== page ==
Apple and Samsung ended a seven-year legal battle that ignited a series of lawsuits over patents across the globe but mostly centred in courtrooms in the US.
The bitter rivals notified US District Court Judge Lucy Koh of the truce in a notice filed on Wednesday. This means another case can not be filed on the same claim. Neither disclosed the amount of the settlement. The decision cut Apple's original demands of $1 billion nearly by half but it is still way above what Samsung argued they should be paying.
The U.S. Court of Appeals for the Federal Circuit stripped another $382 million from that, saying the iPhone's appearance could not be protected through trademarks, to $548 million in December 2015. In 2012, a jury awarded more than $1 billion in damages to Apple but of course there was a subsequent retrial. What was really at stake was the market for mobile devices. Despite all the expense and drama, the dispute has done little to impede the march of technology or the companies filling their respective coffers and making shareholders wealthier.
When contacted by AFP for comment, Apple referred to a statement released last month after the jury announced the damages award. Very little, materially. The case captivated the tech world and Apple can now be satisfied that it has made its point.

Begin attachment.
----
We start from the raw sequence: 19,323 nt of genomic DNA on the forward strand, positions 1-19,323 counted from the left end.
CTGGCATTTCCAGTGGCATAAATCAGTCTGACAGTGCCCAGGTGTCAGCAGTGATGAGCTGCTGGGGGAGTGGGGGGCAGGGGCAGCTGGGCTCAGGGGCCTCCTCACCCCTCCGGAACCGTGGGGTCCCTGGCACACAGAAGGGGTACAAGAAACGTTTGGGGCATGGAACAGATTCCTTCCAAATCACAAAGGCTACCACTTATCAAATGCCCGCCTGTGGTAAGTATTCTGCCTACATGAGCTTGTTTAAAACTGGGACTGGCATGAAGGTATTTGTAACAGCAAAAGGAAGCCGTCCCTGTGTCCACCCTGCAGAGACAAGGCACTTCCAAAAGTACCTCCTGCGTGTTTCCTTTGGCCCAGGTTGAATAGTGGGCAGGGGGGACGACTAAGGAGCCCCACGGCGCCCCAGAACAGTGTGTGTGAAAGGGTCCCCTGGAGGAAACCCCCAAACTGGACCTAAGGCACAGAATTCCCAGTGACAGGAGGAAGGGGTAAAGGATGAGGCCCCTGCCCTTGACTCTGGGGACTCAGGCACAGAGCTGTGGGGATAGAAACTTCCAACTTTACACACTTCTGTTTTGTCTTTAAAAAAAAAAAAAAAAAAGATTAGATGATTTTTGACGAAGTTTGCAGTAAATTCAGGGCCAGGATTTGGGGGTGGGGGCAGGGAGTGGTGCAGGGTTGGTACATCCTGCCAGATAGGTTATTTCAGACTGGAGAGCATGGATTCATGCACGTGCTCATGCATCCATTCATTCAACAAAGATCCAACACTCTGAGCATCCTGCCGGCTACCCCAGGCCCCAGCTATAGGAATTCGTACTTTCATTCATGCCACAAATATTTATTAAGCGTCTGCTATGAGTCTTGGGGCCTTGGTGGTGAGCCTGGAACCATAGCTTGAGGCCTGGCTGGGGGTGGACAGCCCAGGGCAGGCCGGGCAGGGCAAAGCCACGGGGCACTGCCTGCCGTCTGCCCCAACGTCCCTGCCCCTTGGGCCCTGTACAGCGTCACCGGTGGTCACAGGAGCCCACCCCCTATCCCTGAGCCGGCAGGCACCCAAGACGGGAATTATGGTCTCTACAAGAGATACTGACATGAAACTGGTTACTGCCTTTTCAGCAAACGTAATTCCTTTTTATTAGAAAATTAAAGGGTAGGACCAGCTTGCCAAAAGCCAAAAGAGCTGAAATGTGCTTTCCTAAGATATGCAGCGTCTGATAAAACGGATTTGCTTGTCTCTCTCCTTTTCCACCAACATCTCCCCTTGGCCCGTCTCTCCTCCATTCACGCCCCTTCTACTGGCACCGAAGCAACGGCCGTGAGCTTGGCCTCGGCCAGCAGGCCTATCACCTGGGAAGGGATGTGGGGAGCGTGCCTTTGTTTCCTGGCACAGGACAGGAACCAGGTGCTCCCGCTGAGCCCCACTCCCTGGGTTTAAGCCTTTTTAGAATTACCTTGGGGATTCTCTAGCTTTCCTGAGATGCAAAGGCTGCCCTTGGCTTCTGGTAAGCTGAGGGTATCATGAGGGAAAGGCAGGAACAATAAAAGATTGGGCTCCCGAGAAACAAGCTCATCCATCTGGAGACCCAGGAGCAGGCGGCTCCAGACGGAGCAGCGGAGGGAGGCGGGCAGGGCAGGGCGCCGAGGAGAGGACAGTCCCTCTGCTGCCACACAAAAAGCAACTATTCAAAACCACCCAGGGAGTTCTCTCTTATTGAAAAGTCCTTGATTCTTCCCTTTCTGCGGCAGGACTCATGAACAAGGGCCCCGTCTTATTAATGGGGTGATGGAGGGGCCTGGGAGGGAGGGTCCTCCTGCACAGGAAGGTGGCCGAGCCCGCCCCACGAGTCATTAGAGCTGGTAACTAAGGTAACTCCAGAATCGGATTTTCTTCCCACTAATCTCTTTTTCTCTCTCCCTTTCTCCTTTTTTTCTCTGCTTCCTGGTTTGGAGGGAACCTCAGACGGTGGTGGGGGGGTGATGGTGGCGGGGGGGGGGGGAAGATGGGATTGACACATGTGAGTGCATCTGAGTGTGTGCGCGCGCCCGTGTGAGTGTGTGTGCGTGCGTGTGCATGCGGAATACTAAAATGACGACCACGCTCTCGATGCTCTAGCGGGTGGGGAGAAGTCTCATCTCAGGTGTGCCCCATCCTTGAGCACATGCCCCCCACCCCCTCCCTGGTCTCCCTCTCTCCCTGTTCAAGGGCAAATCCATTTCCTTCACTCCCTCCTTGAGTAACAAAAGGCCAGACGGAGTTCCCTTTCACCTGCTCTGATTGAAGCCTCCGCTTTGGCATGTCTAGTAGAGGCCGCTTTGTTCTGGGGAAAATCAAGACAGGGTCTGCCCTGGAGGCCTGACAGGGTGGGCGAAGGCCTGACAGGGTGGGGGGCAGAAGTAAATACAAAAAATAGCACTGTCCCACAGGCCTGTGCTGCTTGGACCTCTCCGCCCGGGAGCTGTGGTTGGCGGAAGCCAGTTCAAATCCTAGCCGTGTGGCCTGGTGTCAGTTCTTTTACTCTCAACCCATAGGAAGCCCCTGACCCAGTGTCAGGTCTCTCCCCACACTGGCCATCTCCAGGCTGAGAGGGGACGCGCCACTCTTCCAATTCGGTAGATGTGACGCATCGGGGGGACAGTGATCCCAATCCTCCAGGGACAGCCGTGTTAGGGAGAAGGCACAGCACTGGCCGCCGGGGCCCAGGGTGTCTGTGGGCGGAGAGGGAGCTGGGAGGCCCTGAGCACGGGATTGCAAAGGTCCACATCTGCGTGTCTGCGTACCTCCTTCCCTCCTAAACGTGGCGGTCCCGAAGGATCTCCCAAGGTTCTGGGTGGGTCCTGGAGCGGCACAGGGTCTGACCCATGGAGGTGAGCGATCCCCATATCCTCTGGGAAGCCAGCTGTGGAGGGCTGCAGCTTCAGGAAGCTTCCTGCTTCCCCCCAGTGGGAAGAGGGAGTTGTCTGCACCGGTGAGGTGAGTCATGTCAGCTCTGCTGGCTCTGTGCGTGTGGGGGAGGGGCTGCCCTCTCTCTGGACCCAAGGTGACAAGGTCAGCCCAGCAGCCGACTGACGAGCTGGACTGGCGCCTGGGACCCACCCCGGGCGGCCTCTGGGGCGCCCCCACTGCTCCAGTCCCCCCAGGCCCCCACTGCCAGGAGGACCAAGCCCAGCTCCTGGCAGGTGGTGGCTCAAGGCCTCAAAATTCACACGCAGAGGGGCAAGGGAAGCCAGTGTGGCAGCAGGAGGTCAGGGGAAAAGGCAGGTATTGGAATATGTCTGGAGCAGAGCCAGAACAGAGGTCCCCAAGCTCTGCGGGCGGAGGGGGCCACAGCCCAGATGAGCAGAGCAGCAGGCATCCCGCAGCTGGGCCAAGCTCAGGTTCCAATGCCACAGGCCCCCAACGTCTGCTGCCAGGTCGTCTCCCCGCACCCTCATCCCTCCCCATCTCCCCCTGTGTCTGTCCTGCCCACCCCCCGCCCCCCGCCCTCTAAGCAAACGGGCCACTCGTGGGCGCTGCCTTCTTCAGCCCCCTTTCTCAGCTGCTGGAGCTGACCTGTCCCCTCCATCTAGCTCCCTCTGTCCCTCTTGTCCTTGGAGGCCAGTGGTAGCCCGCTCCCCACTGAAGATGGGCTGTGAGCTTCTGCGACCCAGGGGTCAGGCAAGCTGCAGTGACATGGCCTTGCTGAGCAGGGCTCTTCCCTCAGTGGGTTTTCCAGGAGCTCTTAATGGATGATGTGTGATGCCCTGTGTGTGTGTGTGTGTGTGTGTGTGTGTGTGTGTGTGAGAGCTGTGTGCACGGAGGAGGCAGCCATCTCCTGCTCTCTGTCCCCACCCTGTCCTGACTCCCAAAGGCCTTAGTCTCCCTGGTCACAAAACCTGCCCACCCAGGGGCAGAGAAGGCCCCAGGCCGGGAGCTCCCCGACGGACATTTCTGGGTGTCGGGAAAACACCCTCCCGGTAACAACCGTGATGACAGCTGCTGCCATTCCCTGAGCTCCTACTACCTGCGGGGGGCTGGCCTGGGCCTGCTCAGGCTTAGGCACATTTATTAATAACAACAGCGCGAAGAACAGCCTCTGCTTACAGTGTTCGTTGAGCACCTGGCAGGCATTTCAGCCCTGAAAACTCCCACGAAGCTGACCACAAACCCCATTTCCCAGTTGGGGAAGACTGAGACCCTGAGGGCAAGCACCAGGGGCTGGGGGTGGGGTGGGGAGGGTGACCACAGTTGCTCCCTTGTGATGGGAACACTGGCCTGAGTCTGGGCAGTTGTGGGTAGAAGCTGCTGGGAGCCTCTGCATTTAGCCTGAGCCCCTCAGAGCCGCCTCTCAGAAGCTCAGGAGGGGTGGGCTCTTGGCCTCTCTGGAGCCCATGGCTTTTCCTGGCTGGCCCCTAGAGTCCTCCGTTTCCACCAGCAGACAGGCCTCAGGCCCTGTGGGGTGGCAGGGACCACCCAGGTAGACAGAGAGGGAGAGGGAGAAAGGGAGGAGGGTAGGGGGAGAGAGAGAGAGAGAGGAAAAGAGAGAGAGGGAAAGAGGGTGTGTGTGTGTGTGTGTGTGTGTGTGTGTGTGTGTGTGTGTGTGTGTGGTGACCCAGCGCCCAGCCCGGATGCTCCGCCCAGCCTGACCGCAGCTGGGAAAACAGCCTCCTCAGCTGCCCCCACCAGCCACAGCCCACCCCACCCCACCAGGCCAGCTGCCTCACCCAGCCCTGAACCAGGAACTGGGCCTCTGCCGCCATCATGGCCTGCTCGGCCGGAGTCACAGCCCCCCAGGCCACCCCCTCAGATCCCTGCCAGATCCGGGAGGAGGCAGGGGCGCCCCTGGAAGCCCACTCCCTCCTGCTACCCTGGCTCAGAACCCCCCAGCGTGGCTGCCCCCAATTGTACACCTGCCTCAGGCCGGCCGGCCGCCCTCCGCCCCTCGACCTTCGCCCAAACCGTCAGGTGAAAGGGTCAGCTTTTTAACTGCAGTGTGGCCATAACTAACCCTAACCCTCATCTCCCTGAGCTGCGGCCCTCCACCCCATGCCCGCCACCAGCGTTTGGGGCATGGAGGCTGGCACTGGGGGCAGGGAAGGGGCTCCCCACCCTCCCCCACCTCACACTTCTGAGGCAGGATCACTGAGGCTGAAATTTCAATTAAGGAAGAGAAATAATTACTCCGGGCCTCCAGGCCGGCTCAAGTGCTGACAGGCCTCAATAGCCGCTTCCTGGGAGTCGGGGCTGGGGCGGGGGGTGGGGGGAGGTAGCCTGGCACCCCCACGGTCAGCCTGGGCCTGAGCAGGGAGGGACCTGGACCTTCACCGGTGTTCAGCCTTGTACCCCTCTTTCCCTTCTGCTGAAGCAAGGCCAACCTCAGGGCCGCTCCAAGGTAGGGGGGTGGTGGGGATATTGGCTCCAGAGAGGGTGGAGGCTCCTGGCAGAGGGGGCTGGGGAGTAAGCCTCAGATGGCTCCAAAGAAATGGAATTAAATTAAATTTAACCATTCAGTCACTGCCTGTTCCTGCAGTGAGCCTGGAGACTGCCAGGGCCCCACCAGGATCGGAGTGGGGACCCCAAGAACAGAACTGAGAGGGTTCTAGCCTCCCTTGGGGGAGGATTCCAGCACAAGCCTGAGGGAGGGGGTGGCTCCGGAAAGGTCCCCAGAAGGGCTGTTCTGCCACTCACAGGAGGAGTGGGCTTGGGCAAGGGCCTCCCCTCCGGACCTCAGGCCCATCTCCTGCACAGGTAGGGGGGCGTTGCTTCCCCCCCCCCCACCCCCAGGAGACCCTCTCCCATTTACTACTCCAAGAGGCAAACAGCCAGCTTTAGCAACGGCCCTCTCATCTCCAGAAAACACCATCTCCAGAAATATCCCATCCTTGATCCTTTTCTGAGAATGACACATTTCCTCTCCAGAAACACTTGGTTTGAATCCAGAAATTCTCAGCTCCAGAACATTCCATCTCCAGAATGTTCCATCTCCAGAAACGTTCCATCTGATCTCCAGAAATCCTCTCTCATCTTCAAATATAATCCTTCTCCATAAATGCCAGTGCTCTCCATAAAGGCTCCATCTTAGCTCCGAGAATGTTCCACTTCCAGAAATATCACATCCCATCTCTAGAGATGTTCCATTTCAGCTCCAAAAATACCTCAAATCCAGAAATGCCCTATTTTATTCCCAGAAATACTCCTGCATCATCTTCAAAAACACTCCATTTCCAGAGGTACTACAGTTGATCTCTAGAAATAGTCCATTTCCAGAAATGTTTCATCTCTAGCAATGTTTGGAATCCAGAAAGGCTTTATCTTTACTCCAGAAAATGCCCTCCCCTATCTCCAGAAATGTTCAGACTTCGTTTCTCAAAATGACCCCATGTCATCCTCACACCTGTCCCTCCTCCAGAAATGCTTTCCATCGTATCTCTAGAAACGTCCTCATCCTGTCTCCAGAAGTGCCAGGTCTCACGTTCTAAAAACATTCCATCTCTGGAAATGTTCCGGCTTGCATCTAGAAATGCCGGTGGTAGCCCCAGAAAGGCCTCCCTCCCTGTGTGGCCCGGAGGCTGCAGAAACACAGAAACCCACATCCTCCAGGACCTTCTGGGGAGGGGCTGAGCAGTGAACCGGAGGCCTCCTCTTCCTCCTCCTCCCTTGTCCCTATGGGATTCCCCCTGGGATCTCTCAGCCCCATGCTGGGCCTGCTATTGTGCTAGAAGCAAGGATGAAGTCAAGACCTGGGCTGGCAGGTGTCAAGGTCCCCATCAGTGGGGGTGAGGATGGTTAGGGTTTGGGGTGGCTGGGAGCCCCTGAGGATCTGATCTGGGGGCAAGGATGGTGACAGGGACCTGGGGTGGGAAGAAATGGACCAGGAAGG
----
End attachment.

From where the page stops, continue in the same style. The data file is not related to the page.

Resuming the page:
Apple has previously said that its goal in taking Samsung to court wasn't about money but rather about protecting its homegrown innovations.
The importance of the second supplier is potentially massive for Apple, as by having LG Display's expertise to call on in the production of OLED screens, and potentially ramp up massively if it sees fit, it would put the company in a great position to strike cheaper deals with Samsung for the tech and reduce the overall cost of each new iPhone, which it could then pass on to iPhone users.
"We believe deeply in the value of design", Apple said recently, "and our teams work tirelessly to create innovative products that delight our customers".